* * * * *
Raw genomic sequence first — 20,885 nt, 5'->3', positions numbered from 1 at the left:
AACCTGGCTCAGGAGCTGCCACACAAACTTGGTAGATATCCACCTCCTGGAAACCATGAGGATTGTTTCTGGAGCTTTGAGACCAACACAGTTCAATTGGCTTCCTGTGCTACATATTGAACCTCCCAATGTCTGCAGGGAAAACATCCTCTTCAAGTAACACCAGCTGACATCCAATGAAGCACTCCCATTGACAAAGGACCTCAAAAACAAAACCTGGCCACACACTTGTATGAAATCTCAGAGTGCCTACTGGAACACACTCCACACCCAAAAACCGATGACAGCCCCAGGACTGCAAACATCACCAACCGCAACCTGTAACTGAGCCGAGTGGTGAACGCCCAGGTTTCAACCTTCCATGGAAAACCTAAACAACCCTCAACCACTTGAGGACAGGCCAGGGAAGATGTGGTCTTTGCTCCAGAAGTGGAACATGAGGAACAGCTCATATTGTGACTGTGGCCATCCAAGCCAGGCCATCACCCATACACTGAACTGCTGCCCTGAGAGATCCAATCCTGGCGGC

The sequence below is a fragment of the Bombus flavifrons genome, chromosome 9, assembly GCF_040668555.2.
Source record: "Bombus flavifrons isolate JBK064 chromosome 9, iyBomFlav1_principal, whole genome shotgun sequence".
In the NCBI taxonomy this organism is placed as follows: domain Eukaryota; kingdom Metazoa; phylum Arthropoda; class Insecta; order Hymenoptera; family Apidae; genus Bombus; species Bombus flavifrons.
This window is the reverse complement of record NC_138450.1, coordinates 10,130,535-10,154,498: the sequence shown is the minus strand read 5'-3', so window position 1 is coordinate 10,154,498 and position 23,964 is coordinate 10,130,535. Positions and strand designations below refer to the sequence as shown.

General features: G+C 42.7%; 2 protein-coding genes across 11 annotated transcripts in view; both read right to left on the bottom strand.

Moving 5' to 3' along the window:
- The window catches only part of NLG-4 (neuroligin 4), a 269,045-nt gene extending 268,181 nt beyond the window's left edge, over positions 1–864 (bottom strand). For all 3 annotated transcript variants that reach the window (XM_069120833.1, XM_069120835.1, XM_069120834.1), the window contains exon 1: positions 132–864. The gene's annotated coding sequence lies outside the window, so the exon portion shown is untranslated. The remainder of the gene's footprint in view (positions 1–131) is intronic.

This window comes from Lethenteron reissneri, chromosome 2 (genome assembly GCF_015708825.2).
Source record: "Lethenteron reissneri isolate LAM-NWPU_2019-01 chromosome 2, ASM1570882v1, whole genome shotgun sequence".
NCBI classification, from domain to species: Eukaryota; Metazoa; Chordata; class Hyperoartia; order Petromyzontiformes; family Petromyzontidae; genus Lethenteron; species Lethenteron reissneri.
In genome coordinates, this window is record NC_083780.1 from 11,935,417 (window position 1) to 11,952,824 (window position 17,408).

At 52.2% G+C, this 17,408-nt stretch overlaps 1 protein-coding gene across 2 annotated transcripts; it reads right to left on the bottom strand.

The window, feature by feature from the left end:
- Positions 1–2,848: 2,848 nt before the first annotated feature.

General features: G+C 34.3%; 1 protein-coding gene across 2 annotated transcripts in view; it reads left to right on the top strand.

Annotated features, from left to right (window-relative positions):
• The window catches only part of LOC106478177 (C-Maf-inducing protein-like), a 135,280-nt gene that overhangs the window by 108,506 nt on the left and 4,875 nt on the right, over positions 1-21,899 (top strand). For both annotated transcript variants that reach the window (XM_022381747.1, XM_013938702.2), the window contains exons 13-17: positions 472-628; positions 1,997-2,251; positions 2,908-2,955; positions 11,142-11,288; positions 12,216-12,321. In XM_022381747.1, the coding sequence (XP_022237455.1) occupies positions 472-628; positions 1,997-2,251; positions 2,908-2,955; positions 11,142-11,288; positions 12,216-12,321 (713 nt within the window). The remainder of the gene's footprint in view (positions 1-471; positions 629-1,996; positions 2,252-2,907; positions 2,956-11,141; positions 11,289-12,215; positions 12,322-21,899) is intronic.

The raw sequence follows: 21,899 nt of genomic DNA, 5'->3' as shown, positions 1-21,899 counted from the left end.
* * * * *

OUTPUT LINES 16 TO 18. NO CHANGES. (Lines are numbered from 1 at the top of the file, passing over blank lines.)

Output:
- Positions 1–2,848: 2,848 nt before the first annotated feature.

General features: G+C 34.3%; 1 protein-coding gene across 2 annotated transcripts in view; it reads left to right on the top strand.

Annotated features, from left to right (window-relative positions):